Mayor London Breed Issues Budget Instructions to City Departments


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Mayor London N. Breed
today issued Budget Instructions to department heads to guide the budget process for Fiscal Years 2023-24 and 2024-25. This is the first step in the budget cycle, with Departments scheduled to submit proposed budgets in late-February 2023. 

Over the next two years, the City is projecting a budget shortfall of approximately $728.3 million with a $200.8 million deficit in the first year and $527.6 million in the second year. This is out of an annual general fund budget of approximately $6.8 billion. The shortfall is the result of slowed revenue growth, specifically the City’s largest tax revenues that include property and business tax, and loss of temporary federal COVID-19 funding. 

To help address this shortfall, the Mayor instructed departments to propose reductions of approximately 5% in the first year and 8% in the second year from their General Fund budgets. Additionally, she directed department heads to prioritize filling vacant positions for core City services that will support San Francisco’s recovery. The last time the City projected a shortfall around this size was two years ago, a year after the pandemic hit. Prior to that, the two-year deficit has not been over $600 million since around the time of the Great Recession over a decade ago. 

“We know the challenges facing San Francisco are significant and we have a lot of work ahead of us to maintain the City’s recovery efforts,” said Mayor Breed. “As we work to close this deficit, it will require tough choices and real tradeoffs. The continued impact brought on by the pandemic certainly has slowed our recovery, but we are making progress. I know we can do the hard work to keep this City moving forward.”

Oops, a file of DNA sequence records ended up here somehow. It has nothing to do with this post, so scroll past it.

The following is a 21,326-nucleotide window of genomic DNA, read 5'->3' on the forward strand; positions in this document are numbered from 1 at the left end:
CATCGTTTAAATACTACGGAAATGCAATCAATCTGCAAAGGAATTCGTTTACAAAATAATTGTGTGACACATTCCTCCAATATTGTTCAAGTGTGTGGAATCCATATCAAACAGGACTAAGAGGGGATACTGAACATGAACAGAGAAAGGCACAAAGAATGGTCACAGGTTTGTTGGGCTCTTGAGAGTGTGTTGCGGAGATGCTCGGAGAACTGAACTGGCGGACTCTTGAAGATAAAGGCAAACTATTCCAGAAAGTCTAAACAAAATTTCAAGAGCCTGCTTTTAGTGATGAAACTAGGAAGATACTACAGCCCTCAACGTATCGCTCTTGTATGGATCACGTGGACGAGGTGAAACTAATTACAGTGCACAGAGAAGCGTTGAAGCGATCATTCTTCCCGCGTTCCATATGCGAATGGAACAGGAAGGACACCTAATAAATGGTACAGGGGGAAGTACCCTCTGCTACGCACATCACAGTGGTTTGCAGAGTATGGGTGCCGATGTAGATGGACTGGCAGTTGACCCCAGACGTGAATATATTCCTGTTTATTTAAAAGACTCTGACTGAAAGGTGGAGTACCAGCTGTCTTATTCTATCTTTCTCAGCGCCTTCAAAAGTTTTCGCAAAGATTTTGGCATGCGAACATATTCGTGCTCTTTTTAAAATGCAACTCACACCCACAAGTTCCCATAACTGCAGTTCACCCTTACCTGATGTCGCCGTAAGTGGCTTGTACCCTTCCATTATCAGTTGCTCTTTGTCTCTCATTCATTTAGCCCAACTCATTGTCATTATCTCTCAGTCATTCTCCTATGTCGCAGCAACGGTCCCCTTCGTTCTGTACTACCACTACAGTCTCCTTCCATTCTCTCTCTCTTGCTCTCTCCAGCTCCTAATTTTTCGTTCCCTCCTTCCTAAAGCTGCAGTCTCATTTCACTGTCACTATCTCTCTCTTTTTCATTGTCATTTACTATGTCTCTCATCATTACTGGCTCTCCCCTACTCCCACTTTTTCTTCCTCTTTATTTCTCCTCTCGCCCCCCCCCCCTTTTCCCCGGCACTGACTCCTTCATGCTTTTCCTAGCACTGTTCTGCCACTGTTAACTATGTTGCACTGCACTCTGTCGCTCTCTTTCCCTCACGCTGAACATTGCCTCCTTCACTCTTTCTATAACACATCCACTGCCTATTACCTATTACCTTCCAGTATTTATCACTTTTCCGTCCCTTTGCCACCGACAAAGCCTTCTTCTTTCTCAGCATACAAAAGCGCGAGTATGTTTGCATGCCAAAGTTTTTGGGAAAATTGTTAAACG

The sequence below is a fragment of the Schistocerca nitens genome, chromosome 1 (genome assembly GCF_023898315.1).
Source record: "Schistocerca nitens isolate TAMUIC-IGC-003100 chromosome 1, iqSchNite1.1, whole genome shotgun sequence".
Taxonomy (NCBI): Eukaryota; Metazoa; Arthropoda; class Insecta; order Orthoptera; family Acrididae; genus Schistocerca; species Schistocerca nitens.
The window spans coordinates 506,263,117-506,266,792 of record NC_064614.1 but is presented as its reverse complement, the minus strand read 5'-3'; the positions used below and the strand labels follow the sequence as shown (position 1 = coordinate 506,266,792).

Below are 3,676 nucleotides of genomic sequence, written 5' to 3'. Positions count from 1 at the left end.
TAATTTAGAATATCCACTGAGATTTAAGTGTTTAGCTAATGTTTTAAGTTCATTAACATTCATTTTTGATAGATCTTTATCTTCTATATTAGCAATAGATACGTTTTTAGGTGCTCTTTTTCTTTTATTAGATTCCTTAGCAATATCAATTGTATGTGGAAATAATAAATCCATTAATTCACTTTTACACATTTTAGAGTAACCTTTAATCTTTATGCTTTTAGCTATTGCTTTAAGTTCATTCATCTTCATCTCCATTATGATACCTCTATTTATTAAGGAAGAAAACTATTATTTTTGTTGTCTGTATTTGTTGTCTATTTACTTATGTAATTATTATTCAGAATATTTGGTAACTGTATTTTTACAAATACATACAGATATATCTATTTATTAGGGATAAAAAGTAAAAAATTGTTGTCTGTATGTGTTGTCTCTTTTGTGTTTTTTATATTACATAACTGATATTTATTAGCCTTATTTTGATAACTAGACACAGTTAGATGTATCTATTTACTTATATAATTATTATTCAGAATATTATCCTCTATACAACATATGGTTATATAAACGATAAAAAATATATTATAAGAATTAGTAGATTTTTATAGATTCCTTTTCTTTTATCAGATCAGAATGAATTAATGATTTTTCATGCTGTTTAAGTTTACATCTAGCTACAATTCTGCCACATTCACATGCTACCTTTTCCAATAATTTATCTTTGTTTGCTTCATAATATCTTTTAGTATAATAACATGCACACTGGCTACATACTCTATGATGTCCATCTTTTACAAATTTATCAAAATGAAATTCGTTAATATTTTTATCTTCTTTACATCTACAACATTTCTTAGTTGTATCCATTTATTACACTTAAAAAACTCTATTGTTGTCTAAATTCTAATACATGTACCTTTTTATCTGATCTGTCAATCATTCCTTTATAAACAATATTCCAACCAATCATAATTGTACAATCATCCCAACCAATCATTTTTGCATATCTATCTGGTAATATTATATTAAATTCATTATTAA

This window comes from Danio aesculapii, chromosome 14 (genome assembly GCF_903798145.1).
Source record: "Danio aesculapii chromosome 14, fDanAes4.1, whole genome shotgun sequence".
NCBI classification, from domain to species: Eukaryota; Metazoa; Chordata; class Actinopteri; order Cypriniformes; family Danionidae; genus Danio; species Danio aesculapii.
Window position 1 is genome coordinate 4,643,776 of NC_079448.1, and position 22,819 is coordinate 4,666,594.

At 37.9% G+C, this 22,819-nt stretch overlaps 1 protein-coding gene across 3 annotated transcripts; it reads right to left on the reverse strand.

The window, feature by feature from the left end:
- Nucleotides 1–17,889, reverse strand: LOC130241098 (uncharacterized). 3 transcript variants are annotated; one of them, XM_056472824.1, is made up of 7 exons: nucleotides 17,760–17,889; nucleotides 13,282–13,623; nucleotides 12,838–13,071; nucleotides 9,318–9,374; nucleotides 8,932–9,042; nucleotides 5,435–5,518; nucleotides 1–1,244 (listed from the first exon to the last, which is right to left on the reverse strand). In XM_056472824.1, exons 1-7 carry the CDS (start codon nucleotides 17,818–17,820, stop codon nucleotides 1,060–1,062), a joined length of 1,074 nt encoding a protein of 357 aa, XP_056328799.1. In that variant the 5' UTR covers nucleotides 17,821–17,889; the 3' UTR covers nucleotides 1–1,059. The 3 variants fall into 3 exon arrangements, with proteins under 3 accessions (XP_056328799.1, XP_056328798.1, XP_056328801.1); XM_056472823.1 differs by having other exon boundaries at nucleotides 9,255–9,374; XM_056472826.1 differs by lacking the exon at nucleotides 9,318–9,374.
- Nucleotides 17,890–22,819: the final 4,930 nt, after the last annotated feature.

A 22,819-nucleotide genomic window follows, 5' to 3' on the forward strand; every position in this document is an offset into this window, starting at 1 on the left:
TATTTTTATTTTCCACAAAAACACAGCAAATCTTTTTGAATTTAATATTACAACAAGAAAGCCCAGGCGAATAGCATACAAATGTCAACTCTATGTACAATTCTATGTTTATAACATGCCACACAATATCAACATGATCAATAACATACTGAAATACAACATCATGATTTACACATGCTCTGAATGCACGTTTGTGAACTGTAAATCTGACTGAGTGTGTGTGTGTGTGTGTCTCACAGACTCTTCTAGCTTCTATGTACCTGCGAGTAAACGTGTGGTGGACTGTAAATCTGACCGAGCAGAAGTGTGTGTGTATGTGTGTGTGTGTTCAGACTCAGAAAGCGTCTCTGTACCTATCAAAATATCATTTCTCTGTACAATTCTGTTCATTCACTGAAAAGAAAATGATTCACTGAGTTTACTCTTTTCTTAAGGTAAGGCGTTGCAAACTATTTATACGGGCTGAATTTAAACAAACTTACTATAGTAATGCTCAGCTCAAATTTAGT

The Mayor’s Budget Instructions direct departments on how to prioritize their proposed budgets for the upcoming two-year budget process. The Instructions are informed by the estimated two-year deficit for the upcoming budget cycle and delivered by the Mayor annually in December. The two-year deficit is based upon the five-year budget forecast, which is projected for long-term financial planning by the Mayor’s Budget Office, the Controller, and the Budget and Legislative Analyst’s Office. The detailed full Five Year Financial Plan report will be available in early January 2023. 

Mayor Breed directed City departments to continue to focus on top priorities like public safety and police staffing shortages, the City's downtown economic recovery, and supporting homelessness and mental health investments. To help meet these needs while also addressing the deficit, the Mayor also directed departments to: 

  • Propose ongoing reductions of 5% of adjusted General Fund support, and an additional 3% in the second year; 
  • Prioritize filling or reclassifying vacancies for core departmental functions and Mayoral priorities; and propose remaining vacancies for budget savings; 
  • Maintain Mayoral initiatives and recommend ways to fund them more efficiently; 
  • Prepare for outlook to worsen and instructions to be revised given the uncertain economic outlook   

Budget proposals from departments are due on February 21. Following submission of the budget proposals, the Mayor’s Budget Office will evaluate the requests and develop the Mayor’s proposed balanced budget to submit to the Board by June 1, 2023. At that point, the Board of Supervisors then considers the budget and must send a balanced budget back to the Mayor for signature by August 1, 2023.


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